The evolutionary basis for pro social behavior in humans remains a controversial topic. In particular, the question of how large-scale human cooperative activities like social, cultural, political and economic systems might have evolved through natural selection processes is a fundamental one. Of particular ontological and epistemological interest is the appropriate unit of selection for individual and collective altruistic and pro-social behavior because these behaviors enable the requisite complex organizing that under girds human systems. Interestingly, this question is also at the center of a theoretical dispute in evolutionary biology that erupted as a consequence of the cover article in the journalNature written by a group that included the prominent evolutionary biologist Edward O. Wilson. The dialogue continues with Wilson's new book: The Social Conquest of Earth.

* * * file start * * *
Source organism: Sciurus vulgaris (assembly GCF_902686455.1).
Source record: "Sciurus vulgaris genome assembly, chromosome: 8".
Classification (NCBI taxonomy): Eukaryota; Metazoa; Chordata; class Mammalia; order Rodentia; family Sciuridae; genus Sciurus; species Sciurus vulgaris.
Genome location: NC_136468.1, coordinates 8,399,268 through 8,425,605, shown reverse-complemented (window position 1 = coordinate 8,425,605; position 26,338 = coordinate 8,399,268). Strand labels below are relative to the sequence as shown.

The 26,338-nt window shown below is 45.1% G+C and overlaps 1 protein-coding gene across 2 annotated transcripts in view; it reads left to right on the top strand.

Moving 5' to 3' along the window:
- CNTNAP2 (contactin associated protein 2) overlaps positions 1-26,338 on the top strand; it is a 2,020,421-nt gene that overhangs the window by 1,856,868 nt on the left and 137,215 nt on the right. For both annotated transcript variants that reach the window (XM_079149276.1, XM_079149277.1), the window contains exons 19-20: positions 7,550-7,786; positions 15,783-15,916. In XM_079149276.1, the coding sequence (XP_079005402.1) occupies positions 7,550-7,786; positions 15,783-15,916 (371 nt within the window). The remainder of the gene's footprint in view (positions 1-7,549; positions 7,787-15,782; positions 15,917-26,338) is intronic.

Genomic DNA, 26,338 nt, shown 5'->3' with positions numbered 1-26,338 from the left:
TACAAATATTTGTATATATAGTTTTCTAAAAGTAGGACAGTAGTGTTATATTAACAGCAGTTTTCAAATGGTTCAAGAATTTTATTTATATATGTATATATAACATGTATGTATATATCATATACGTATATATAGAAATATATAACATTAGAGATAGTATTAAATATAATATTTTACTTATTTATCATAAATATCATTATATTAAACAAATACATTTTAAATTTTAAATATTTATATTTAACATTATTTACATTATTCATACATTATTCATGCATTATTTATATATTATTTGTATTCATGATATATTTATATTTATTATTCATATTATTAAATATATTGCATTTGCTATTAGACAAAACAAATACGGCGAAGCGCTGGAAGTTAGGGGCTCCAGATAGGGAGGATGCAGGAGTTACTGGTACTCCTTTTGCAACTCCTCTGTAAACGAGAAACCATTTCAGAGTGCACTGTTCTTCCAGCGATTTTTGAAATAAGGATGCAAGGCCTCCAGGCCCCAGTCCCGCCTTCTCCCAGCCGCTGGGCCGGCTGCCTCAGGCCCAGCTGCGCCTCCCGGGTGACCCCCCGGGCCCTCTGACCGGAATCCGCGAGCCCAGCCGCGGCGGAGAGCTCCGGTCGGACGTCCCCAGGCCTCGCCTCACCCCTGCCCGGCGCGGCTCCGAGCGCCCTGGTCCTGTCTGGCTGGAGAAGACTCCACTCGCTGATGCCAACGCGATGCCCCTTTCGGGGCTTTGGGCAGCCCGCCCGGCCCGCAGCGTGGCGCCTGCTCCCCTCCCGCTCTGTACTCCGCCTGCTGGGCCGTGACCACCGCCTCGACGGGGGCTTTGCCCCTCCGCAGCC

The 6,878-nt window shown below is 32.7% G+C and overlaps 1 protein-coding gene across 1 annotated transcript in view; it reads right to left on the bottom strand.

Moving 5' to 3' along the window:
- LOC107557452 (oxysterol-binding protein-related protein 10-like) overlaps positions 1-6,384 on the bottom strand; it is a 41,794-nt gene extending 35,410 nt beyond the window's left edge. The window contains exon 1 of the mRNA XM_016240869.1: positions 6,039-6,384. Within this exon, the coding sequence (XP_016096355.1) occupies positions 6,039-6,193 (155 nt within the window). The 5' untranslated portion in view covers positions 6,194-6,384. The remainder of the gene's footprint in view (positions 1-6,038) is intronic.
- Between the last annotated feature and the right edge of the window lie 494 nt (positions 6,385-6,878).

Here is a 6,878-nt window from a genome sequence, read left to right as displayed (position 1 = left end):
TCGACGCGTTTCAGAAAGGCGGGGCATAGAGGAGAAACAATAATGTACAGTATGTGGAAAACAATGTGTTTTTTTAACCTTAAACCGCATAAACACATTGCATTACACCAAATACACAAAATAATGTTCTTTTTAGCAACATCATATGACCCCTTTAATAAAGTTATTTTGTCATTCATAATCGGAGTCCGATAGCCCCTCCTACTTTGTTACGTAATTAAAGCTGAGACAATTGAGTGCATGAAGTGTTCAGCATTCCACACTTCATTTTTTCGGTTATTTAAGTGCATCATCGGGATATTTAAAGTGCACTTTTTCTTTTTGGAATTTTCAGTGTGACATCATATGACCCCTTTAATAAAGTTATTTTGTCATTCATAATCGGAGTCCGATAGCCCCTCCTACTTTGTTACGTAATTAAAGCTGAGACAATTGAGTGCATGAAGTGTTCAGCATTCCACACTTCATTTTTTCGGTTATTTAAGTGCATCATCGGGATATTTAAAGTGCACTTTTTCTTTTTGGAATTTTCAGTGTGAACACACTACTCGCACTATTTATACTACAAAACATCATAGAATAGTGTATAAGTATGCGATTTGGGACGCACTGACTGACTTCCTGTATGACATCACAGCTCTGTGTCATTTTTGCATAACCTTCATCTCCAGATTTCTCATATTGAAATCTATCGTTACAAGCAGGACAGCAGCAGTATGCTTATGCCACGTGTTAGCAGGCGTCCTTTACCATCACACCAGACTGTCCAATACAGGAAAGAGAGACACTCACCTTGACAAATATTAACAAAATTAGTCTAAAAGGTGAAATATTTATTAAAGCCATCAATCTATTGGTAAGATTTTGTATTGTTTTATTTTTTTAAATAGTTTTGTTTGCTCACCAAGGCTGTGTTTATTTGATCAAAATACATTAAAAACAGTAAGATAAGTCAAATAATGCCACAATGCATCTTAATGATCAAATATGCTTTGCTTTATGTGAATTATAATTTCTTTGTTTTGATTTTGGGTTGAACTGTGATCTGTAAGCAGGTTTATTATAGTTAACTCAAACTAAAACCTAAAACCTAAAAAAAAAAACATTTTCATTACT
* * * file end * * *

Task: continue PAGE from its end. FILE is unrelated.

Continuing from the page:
The Nature article, "The evolution or eusociality," by mathematical biologists Martin A. Nowak and Corina E. Tarnita as well as Wilson purports to describe the mechanisms whereby altruism and eusociality - social collectives like insect colonies where adult members are divided into reproductive and non reproductive castes -emergence through evolutionary selection. In particular, the question addresses is whether kin selection, the idea that altruistic behavior has survived evolution because it supports the genes of closely related others through a mechanism called inclusive fitness, is even necessary to demonstrate the presence of altruism a hallmark of human evolutionary development.
Although unstated, the ontological question addressed in the article is whether evolution acts on the gene alone, or whether it also acts at the group or community levels, a process called multi-level selection. Wilson argues that kin selection and the mechanism of inclusive fitness, where indirect fitness associated with the survival of related individuals is counted along with the direct fitness of the individual, is unnecessary to explain the emergence of altruistic behavior. A five stage evolutionary process is proposed. A key prerequisite in this theory is the differentiated access to resources - in particular, a “defensible nest” - which provides survival advantage to members of the group.
To read more about the implication of this argument, go here.